Guide to Whole House
whole house inspection is intended to disclose any major defect that
might materially affect the property: not minor, routine maintenance
and repair items. The inspection is in no way a guarantee or warranty
and does not replace homeowners warranty insurance.
of home from outside: Sidewalk, driveway, brick, wood siding,
chimney, foundation, grading around the home, roof, down spouts
and gutters, windows and trim|
house: Random electrical outlets, doors, random windows, walls,
floors, ceilings, heat vents, fireplaces|
Floor, foundation walls, electrical panel box, subflooring, support
beams and support joists, plumbing, heating, water heater, air-conditioning
(except in winter months)|
and bathrooms: Kitchen appliances such as range, refrigerator,
dishwasher, disposal, water pressure, drain pipes, toilets, sinks,
cabinets, fans, shower, bath tub|
Insulation, roof supports, vents|
Walls, floors, garage door, automatic garage door opener, fire
systems, pools, pool equipment, hot tub, radon, asbestos, lead,
indications of wood destroying insects|
will ask the person paying for the inspection to sign an agreement
before proceeding. Payment for the inspection is usually due at the
time of inspection. Most
inspectors will prefer that the buyer (if they are paying for the
inspection) be present. It is not necessary for the sellers to accompany
the inspector throughout the house; however, they may if they so choose.
The Realtor may be present. Some inspectors may inspect items not
included in this guide. A written report will be provided to the person
paying for the inspection. You may wish to have additional items inspected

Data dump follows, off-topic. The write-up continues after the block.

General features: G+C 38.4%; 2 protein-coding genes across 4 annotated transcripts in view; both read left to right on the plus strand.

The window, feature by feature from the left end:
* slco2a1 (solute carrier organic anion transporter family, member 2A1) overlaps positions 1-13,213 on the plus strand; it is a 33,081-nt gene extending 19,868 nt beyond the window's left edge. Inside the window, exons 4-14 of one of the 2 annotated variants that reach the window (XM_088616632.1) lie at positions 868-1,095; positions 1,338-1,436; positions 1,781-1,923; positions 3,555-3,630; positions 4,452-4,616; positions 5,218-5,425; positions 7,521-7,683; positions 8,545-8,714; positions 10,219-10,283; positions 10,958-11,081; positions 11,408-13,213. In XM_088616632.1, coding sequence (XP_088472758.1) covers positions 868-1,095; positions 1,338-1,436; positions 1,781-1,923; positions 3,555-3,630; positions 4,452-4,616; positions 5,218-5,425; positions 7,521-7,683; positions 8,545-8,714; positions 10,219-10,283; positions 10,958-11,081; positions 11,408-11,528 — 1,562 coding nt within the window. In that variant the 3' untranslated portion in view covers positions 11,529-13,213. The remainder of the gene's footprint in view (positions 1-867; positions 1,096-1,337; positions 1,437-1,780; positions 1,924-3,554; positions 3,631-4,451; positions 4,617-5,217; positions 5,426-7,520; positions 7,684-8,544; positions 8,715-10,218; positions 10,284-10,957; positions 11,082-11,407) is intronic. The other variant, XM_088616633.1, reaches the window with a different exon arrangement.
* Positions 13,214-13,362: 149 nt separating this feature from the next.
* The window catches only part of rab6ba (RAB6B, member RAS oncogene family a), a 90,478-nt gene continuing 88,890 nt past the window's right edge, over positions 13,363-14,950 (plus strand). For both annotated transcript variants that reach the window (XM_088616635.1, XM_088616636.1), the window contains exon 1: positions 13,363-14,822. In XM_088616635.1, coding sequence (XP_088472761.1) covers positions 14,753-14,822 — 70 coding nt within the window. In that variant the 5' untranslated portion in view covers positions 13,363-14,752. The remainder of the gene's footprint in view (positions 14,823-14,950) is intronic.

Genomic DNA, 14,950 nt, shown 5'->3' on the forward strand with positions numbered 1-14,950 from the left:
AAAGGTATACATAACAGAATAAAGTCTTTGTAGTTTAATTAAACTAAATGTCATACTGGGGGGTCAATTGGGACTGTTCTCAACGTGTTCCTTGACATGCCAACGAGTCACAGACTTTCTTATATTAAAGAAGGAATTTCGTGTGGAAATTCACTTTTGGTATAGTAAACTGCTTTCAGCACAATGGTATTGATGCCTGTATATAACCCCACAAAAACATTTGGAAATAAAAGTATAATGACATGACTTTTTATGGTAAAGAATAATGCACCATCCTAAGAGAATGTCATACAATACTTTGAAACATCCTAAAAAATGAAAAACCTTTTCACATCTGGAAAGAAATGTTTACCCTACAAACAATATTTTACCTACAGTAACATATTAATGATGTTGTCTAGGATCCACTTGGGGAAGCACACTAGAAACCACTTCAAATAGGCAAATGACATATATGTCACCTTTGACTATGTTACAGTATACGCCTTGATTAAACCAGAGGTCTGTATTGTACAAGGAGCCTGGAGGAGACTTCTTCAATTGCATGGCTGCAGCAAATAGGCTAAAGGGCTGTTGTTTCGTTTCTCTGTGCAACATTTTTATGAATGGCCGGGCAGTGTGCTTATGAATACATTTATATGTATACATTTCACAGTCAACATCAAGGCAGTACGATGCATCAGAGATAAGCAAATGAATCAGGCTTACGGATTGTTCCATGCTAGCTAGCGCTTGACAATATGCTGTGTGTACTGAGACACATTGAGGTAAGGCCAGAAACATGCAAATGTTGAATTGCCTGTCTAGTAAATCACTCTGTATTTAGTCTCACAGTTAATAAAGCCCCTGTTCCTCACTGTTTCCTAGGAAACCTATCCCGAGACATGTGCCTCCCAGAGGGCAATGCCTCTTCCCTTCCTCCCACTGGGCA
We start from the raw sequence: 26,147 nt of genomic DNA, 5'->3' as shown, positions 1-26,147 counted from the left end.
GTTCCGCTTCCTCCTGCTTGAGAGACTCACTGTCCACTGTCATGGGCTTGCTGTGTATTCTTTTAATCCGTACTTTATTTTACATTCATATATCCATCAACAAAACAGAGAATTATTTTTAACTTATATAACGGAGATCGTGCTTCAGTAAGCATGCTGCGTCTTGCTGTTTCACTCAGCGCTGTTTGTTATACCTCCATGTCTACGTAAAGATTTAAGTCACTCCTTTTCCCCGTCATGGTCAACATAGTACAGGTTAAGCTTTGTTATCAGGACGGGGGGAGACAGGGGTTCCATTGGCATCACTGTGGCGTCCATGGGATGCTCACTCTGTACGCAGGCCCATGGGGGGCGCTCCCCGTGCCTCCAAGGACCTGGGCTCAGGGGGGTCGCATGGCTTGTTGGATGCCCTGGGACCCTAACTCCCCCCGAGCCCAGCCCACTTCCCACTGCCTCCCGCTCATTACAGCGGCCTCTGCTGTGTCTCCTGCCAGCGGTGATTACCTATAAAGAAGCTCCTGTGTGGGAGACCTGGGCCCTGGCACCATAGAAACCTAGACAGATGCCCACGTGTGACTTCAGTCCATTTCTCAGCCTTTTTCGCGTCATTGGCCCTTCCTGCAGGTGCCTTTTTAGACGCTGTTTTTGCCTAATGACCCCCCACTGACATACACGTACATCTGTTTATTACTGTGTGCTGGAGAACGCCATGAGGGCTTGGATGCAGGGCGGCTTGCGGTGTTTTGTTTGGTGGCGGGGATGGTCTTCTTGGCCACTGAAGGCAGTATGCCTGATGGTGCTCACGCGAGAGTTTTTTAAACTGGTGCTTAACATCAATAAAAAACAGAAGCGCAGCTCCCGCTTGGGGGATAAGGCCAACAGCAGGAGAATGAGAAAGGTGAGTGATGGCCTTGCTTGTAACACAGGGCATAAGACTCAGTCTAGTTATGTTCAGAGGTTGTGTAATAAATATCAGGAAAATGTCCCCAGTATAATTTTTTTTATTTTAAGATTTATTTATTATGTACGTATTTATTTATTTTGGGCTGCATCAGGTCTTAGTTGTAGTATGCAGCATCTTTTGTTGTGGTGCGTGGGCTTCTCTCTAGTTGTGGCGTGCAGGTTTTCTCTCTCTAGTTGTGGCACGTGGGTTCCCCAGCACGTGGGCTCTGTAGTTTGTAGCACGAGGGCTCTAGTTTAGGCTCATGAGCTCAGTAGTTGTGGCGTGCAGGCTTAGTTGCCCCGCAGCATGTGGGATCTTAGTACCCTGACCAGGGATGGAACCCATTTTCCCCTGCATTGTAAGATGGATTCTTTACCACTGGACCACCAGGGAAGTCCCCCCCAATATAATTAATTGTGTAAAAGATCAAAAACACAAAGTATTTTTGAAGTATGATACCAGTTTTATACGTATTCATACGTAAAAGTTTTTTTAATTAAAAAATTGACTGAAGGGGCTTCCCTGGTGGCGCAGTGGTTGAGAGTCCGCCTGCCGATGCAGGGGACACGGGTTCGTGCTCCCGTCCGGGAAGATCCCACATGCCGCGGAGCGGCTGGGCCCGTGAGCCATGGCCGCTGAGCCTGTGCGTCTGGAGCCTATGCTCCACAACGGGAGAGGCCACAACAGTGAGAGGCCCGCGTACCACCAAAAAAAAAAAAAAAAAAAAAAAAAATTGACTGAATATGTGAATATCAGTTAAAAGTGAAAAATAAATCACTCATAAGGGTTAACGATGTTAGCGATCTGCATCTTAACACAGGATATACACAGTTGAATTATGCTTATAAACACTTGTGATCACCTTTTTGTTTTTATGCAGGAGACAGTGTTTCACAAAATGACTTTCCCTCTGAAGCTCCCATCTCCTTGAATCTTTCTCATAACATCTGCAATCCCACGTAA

that are not included in the whole house inspection. Recommendations
from people who have had satisfactory experiences with inspectors
in the past is one method of selecting a firm. If you must select
at random, check the Yellow Pages under Building Inspection Services.
Further, check with your local Better Business Bureau to see if any
complaints have been filed against any company that your are considering. These
suggestions are for informational purposes only and are not intended
to be a prerequisite to the inspection. Information obtained from
the Cincinnati Area Board of Realtors.
Buyers and Sellers
will typically outline conditions of sale in a contract to purchase.
The sales will be contingent on certain terms or events. It is critical
that these intentions are communicated clearly and concisely in writing.
The contingency itself should specify what will happen and when it
will happen. The contingency must also provide for the contract to
be canceled or renegotiated and for earnest money distribution, in
the event the contingency can not be satisfied. Contingencies should
be written and reviewed with great care. The following areas are often
incorporated into purchase contracts as contingencies.
type of financing, interest rate, amount financed, and number of
years for amortization|
| Whole House
| Limited Inspections
ex. Structure, Roof, Mechanics, Electric, Plumbing|
| Termite and
Wood Destroying Insect Inspection|
Zoning, Covenants and or Restrictions|
| Sale of Present
of a AMERICAN REAL ESTATE Sales Associate always provides valuable assistance.
For more information, please contact an